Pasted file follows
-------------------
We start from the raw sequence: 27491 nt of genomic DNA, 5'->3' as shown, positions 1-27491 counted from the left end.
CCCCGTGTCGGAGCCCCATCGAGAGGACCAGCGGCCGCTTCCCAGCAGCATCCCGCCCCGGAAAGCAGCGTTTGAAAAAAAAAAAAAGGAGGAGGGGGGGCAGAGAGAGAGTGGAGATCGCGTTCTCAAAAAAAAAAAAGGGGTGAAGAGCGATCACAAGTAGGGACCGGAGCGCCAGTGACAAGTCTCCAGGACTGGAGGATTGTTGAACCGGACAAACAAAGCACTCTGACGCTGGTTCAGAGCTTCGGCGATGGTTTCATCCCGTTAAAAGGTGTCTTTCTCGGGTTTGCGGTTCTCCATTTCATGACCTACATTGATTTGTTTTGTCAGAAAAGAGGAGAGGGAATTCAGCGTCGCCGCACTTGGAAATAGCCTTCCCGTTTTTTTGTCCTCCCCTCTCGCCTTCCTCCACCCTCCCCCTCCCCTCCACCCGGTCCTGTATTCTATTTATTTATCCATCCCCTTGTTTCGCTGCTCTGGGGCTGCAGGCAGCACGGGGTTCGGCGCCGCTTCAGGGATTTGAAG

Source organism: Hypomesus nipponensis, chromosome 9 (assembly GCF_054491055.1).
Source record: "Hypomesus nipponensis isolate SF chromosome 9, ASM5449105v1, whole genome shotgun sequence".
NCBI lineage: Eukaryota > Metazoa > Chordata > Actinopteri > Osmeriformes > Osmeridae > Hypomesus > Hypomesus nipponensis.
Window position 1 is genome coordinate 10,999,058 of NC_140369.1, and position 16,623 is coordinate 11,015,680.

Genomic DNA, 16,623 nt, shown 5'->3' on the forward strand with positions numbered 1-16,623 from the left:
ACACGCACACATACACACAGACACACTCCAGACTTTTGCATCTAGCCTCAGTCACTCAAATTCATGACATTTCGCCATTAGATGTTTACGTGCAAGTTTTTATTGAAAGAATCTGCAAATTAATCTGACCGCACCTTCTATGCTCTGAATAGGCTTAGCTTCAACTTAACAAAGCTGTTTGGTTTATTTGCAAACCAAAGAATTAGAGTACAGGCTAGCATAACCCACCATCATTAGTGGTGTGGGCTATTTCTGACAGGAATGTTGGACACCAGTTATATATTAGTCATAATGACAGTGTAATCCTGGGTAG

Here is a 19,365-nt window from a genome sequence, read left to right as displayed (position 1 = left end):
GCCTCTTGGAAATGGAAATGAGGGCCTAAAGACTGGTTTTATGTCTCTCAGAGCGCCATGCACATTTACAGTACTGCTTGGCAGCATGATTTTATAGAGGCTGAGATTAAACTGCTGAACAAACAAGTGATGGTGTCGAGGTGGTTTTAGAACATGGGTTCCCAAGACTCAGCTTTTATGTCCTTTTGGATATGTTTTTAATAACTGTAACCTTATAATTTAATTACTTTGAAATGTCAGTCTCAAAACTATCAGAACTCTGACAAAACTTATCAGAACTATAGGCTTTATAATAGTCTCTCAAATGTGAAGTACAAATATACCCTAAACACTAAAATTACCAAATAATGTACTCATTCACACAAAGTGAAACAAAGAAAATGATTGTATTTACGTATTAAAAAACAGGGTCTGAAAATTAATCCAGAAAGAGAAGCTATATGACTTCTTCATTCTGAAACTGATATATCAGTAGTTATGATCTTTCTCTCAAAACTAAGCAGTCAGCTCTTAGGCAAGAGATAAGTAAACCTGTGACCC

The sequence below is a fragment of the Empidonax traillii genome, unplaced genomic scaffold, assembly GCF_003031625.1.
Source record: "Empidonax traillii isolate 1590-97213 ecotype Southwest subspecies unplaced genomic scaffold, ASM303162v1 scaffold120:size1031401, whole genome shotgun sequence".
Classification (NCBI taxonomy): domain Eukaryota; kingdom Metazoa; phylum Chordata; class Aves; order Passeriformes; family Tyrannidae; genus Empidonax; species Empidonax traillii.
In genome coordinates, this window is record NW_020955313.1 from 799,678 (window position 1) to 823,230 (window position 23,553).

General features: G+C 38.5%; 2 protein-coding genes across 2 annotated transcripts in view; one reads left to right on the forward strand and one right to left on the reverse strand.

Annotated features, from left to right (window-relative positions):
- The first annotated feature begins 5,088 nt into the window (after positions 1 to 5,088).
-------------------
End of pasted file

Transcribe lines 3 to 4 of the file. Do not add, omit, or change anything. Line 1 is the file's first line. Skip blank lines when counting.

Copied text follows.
Source organism: Hypomesus nipponensis, chromosome 9 (assembly GCF_054491055.1).
Source record: "Hypomesus nipponensis isolate SF chromosome 9, ASM5449105v1, whole genome shotgun sequence".